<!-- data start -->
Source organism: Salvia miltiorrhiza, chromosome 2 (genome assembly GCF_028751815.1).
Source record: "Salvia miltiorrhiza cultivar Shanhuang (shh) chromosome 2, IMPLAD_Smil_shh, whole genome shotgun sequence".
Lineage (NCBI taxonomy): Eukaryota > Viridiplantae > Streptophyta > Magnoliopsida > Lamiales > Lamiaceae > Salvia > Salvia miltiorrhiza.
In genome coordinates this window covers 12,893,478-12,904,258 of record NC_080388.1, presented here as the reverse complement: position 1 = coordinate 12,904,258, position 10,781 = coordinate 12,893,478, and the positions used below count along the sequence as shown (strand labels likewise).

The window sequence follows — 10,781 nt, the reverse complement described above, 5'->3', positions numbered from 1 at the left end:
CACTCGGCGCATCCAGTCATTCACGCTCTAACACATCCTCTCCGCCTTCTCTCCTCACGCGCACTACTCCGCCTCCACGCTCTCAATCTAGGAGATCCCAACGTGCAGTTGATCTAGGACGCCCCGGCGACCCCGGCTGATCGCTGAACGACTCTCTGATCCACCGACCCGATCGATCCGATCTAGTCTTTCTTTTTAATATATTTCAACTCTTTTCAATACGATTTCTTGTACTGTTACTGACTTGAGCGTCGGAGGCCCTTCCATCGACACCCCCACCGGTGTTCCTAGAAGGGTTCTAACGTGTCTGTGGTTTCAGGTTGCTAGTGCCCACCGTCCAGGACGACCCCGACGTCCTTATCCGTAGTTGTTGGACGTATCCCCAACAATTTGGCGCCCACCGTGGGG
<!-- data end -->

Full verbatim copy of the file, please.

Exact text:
Source organism: Salvia miltiorrhiza, chromosome 2 (genome assembly GCF_028751815.1).
Source record: "Salvia miltiorrhiza cultivar Shanhuang (shh) chromosome 2, IMPLAD_Smil_shh, whole genome shotgun sequence".
Lineage (NCBI taxonomy): Eukaryota > Viridiplantae > Streptophyta > Magnoliopsida > Lamiales > Lamiaceae > Salvia > Salvia miltiorrhiza.
In genome coordinates this window covers 12,893,478-12,904,258 of record NC_080388.1, presented here as the reverse complement: position 1 = coordinate 12,904,258, position 10,781 = coordinate 12,893,478, and the positions used below count along the sequence as shown (strand labels likewise).

The window sequence follows — 10,781 nt, the reverse complement described above, 5'->3', positions numbered from 1 at the left end:
CACTCGGCGCATCCAGTCATTCACGCTCTAACACATCCTCTCCGCCTTCTCTCCTCACGCGCACTACTCCGCCTCCACGCTCTCAATCTAGGAGATCCCAACGTGCAGTTGATCTAGGACGCCCCGGCGACCCCGGCTGATCGCTGAACGACTCTCTGATCCACCGACCCGATCGATCCGATCTAGTCTTTCTTTTTAATATATTTCAACTCTTTTCAATACGATTTCTTGTACTGTTACTGACTTGAGCGTCGGAGGCCCTTCCATCGACACCCCCACCGGTGTTCCTAGAAGGGTTCTAACGTGTCTGTGGTTTCAGGTTGCTAGTGCCCACCGTCCAGGACGACCCCGACGTCCTTATCCGTAGTTGTTGGACGTATCCCCAACAATTTGGCGCCCACCGTGGGG